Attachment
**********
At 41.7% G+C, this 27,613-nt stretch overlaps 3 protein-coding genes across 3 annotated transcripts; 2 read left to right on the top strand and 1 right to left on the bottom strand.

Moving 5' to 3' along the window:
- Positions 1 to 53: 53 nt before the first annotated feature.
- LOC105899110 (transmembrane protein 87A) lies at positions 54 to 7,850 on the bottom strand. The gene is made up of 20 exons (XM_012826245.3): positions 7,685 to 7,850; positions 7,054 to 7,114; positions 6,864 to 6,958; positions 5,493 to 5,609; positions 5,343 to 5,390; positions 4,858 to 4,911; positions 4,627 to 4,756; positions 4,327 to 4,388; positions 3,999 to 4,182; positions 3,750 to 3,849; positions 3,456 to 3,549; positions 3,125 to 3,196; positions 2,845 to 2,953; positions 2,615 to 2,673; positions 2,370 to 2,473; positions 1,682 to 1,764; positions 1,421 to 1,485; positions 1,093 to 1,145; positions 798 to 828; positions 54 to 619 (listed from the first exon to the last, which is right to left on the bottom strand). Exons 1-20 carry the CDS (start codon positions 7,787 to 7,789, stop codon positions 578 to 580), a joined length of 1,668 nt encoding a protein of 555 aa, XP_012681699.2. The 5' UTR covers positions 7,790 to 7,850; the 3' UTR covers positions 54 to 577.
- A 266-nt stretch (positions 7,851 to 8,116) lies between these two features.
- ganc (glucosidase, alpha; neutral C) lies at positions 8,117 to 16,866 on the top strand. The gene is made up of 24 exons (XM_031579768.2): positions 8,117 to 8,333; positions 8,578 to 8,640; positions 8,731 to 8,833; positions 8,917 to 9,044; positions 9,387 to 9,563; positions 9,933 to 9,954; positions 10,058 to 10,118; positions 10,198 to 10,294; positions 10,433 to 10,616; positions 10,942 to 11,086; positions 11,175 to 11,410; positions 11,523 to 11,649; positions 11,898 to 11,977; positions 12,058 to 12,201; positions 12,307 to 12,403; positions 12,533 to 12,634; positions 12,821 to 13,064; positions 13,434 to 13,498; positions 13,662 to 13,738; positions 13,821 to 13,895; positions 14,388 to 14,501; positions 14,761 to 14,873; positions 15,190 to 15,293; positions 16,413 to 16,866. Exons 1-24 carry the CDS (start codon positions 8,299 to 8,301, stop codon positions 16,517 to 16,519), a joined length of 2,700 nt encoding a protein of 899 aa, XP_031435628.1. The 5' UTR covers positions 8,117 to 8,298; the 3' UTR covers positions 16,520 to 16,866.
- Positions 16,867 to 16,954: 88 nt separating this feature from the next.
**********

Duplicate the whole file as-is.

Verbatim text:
At 41.7% G+C, this 27,613-nt stretch overlaps 3 protein-coding genes across 3 annotated transcripts; 2 read left to right on the top strand and 1 right to left on the bottom strand.

Moving 5' to 3' along the window:
- Positions 1 to 53: 53 nt before the first annotated feature.
- LOC105899110 (transmembrane protein 87A) lies at positions 54 to 7,850 on the bottom strand. The gene is made up of 20 exons (XM_012826245.3): positions 7,685 to 7,850; positions 7,054 to 7,114; positions 6,864 to 6,958; positions 5,493 to 5,609; positions 5,343 to 5,390; positions 4,858 to 4,911; positions 4,627 to 4,756; positions 4,327 to 4,388; positions 3,999 to 4,182; positions 3,750 to 3,849; positions 3,456 to 3,549; positions 3,125 to 3,196; positions 2,845 to 2,953; positions 2,615 to 2,673; positions 2,370 to 2,473; positions 1,682 to 1,764; positions 1,421 to 1,485; positions 1,093 to 1,145; positions 798 to 828; positions 54 to 619 (listed from the first exon to the last, which is right to left on the bottom strand). Exons 1-20 carry the CDS (start codon positions 7,787 to 7,789, stop codon positions 578 to 580), a joined length of 1,668 nt encoding a protein of 555 aa, XP_012681699.2. The 5' UTR covers positions 7,790 to 7,850; the 3' UTR covers positions 54 to 577.
- A 266-nt stretch (positions 7,851 to 8,116) lies between these two features.
- ganc (glucosidase, alpha; neutral C) lies at positions 8,117 to 16,866 on the top strand. The gene is made up of 24 exons (XM_031579768.2): positions 8,117 to 8,333; positions 8,578 to 8,640; positions 8,731 to 8,833; positions 8,917 to 9,044; positions 9,387 to 9,563; positions 9,933 to 9,954; positions 10,058 to 10,118; positions 10,198 to 10,294; positions 10,433 to 10,616; positions 10,942 to 11,086; positions 11,175 to 11,410; positions 11,523 to 11,649; positions 11,898 to 11,977; positions 12,058 to 12,201; positions 12,307 to 12,403; positions 12,533 to 12,634; positions 12,821 to 13,064; positions 13,434 to 13,498; positions 13,662 to 13,738; positions 13,821 to 13,895; positions 14,388 to 14,501; positions 14,761 to 14,873; positions 15,190 to 15,293; positions 16,413 to 16,866. Exons 1-24 carry the CDS (start codon positions 8,299 to 8,301, stop codon positions 16,517 to 16,519), a joined length of 2,700 nt encoding a protein of 899 aa, XP_031435628.1. The 5' UTR covers positions 8,117 to 8,298; the 3' UTR covers positions 16,520 to 16,866.
- Positions 16,867 to 16,954: 88 nt separating this feature from the next.